One goal is to isolate the electronics from spikes, and lows from the engine starting. This will prolong the electronics.

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Grazer



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PostPosted: Thu Mar 07, 2013 12:01 am    Post subject: Reply with quote

Aurelia,
Thanks for your thoughts. I had no idea that was even an option. So as I understand you, one can wire the motor to a start battery with an on/off isolation switch and then wire a "Sterling system" to your house bank. Run everything from your house bank and while underway the engine alternator will charge your start battery and in turn charge up your house battery. How then do you isolate your house from your start battery so you don't end up waking up to a dead battery?

Thataway,
In a previous thread you mentioned that it is better to go with an "old fashion" type of 1-2-both-off switch and that the VSR systems have a draw unless there switched from the battery. I may have the wiring schematic wrong but I believe the 6007 Blue Sea Switch is able to isolate the batteries as


I will only be using our boat for weekend forays (a couple of overnights with cruising and fishing in between). The boat will then be trailered and plugged in to maintain a charge on the system
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jkidd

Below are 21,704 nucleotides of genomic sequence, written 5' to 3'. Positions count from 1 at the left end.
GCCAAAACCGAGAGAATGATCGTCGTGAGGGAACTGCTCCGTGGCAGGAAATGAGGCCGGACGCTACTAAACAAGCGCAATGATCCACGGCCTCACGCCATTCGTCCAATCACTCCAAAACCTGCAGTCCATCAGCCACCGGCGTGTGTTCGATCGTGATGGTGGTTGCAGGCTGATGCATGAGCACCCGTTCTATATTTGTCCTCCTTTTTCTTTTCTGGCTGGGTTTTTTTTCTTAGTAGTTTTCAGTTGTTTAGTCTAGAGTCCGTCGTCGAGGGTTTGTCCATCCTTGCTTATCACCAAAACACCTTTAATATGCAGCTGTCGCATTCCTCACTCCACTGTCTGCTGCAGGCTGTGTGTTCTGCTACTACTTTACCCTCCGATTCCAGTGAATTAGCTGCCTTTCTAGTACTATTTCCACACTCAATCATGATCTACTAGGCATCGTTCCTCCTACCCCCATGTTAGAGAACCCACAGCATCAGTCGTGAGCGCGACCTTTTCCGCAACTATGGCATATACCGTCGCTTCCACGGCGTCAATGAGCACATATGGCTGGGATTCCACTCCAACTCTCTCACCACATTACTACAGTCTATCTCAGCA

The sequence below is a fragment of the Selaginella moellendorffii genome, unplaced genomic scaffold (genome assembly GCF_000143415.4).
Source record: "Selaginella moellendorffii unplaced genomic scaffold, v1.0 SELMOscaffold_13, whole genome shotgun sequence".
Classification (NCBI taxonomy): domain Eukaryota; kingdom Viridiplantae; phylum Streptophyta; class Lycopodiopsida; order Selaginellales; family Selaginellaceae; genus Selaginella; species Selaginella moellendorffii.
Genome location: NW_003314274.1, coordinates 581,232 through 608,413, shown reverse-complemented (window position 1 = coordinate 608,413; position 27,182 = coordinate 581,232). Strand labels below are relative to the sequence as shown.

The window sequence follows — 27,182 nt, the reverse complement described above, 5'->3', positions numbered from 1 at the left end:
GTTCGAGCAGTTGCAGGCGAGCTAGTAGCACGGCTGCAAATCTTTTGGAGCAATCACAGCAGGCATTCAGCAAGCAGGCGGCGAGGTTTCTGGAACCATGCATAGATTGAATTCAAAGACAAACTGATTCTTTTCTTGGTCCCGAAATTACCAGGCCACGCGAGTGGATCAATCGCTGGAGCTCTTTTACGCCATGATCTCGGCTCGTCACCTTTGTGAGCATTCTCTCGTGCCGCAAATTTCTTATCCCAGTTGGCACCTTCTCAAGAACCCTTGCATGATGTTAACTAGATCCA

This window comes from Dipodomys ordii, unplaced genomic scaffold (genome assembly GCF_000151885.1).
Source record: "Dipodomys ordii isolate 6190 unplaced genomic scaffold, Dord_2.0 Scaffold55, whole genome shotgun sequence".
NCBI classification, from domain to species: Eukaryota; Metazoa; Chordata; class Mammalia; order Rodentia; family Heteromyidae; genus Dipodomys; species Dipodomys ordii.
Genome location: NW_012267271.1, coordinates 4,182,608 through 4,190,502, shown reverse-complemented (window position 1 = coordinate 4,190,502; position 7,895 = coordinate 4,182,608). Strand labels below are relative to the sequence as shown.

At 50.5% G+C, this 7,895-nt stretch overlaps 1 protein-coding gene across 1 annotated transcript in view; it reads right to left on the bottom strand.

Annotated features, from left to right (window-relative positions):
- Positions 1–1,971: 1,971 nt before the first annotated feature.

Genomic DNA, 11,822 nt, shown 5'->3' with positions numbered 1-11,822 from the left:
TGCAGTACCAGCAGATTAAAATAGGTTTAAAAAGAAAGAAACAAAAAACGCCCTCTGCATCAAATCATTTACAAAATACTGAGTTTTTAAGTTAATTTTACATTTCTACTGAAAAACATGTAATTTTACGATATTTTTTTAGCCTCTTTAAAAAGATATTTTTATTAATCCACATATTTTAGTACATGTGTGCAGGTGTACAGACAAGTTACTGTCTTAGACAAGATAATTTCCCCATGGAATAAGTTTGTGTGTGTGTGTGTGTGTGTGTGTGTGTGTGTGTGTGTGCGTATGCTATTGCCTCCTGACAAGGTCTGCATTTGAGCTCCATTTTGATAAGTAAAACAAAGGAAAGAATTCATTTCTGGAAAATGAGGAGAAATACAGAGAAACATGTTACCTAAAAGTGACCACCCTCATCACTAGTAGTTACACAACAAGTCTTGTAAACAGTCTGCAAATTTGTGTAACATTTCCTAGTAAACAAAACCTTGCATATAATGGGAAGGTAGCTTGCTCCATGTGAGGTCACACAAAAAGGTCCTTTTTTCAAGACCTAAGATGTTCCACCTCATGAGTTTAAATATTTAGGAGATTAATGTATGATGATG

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PostPosted: Thu Mar 07, 2013 8:15 am    Post subject: Reply with quote

This is what I used in Voyager and it works very well.



Here's the wiring diagram for it. This is what Dr. Bob was talking about.



There are other brands out there that would probably work too.

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Aurelia



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PostPosted: Thu Mar 07, 2013 8:49 am    Post subject: Reply with quote

The Sterling unit activates at 13.3 volts and protects your starting battery at a level of 13 volts while sensing constantly for any changes in the power coming into the starting battery either from your motor or an AC charger connected to your start battery. The connection from start to house is broken as soon as any charging stops so your start battery is automatically isolated upon loss of charging source without any manual intervention. A manual switch is not actually required to exist with the sterling.

The unit is fantastic for trolling motor batteries and even comes in 24 and 36v output models but the house bank on a small cruising boat is used just like a fisherperson uses a trolling motor. They draw from it for long periods of time while preserving the charge on a start battery and also needing to take advantage of the best possible method to get power back in those batteries when they move to the next location or need to extend fishing for multiple days without a plugin. Cruisers run accessories and heat at anchor and also need to run day after day keeping the house batteries as charged as possible.